-There is a huge stream of constant inspiration, which comes from cinematography, but also TV production in past years. But there are a few which inspired me the most – Stanley Kubrick, Ken Loach, Mike Leigh, Martin Scorsese, Lars von Trier, and Julio Medem. In Czech cinema Gustav Machaty, Miloš Forman, Věra Chytilová or recent directors such as Petr Zelenka, Marek Najbrt or Agnieszka Holland.

-How actual is cinema criticism in a world where almost every type of art is accepted?

-Film criticism is losing its position constantly not only in the Czech Republic but globally. There are many reasons in our rapidly changing world and cultural environment – the decline of printed media, constant accessibility of films everywhere, self-positioned critics with no background and style, film databases who control mainstream quality, etc. As for me, film critic still is and must be a highlight for the audience, with its knowledge, writing style, and communication skills. Even though it is still more difficult.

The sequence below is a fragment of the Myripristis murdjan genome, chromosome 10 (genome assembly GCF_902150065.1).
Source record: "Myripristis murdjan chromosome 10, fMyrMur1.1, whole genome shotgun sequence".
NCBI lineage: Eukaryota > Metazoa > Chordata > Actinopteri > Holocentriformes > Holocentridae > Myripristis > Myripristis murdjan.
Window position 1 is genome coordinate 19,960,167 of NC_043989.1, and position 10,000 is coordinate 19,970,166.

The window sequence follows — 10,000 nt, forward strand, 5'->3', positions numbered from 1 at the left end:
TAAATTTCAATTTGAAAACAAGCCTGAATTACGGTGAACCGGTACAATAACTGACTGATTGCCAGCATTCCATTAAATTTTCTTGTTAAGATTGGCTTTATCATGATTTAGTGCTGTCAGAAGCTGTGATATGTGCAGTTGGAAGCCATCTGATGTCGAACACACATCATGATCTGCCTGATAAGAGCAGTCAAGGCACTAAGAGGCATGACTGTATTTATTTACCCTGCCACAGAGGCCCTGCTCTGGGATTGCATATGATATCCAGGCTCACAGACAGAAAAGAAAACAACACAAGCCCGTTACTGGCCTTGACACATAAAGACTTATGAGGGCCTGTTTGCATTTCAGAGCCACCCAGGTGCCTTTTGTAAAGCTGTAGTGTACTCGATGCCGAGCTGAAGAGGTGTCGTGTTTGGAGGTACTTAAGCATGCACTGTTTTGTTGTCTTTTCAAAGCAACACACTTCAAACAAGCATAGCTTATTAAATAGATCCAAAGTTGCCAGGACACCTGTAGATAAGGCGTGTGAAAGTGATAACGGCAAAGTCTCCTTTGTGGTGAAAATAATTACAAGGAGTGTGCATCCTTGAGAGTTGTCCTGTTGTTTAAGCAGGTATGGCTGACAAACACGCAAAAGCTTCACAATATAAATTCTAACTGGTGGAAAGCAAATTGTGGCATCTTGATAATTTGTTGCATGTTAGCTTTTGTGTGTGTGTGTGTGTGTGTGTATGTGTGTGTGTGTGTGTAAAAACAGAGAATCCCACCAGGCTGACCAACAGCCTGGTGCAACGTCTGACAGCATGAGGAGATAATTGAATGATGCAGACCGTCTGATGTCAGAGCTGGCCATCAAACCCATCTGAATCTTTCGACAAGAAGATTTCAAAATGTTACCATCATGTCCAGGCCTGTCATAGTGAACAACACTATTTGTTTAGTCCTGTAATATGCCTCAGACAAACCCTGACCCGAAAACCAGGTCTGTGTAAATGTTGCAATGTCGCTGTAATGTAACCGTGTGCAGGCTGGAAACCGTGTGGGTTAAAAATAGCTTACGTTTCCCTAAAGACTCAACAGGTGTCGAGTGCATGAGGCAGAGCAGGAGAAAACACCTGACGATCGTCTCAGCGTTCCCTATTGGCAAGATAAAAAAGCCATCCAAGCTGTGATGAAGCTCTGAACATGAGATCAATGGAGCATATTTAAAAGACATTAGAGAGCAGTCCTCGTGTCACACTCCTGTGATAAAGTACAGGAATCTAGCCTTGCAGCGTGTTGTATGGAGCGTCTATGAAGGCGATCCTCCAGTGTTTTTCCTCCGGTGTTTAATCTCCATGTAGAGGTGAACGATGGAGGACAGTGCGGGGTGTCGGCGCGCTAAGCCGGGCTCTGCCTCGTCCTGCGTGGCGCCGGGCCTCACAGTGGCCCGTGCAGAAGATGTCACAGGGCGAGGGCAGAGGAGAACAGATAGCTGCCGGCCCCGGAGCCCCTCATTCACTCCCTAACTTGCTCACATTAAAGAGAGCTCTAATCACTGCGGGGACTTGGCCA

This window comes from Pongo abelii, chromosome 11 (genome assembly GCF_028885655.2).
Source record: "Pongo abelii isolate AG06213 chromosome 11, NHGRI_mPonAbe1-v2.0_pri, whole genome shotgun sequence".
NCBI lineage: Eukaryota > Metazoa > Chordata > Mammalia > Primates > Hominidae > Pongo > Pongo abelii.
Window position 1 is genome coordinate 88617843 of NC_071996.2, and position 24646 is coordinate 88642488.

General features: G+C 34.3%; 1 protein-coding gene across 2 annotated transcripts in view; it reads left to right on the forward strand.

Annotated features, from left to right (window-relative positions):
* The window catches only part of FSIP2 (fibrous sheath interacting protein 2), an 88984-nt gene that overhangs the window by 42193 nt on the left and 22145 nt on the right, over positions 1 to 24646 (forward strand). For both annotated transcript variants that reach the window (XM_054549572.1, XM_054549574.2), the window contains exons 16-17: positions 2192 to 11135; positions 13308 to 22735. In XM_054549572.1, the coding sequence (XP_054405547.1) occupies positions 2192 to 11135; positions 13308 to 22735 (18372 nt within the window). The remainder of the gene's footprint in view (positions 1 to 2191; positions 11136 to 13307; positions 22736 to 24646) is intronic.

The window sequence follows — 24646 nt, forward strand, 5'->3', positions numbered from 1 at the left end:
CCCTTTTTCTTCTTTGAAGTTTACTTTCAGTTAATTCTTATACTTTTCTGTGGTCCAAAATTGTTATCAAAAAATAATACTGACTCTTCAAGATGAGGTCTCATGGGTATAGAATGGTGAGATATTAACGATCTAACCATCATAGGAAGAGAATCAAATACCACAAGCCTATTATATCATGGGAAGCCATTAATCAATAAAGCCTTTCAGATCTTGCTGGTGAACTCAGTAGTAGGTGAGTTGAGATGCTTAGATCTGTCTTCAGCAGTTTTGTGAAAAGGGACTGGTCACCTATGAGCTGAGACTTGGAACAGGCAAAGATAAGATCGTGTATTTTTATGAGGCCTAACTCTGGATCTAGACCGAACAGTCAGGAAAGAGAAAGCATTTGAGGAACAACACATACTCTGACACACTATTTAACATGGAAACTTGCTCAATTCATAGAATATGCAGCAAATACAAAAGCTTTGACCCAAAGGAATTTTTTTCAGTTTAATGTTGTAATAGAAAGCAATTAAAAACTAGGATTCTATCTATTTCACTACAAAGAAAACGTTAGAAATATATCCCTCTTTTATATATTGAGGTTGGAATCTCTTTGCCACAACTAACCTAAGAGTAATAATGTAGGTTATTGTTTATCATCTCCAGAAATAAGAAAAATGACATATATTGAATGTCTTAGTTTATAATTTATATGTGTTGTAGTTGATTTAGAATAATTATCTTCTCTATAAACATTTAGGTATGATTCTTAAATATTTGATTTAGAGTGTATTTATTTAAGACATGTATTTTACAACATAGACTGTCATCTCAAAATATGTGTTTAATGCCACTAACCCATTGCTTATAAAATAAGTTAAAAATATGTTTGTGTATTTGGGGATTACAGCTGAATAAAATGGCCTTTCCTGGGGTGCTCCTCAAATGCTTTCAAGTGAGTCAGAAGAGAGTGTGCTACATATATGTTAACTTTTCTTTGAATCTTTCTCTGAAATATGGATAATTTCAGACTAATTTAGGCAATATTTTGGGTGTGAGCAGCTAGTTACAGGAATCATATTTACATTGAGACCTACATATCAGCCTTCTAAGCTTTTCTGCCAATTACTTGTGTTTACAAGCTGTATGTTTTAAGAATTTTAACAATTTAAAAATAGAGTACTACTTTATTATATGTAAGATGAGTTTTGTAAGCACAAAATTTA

– And finally, the traditional question: do you remember your first visit to the cinema? What movie did you watch?

-My first experience comes from TV, where I mainly watched animated series and films for children. The most striking experience was “Never-Ending Story” and “Clash of Titans” for sure (the Medusa was terrifying!). I went to the cinema secretly and watching the first films without a ticket through a keyhole. I think it was “The Golden Child” with Eddie Murphy. My film taste got better as I grew older:)

 Elen Danielyan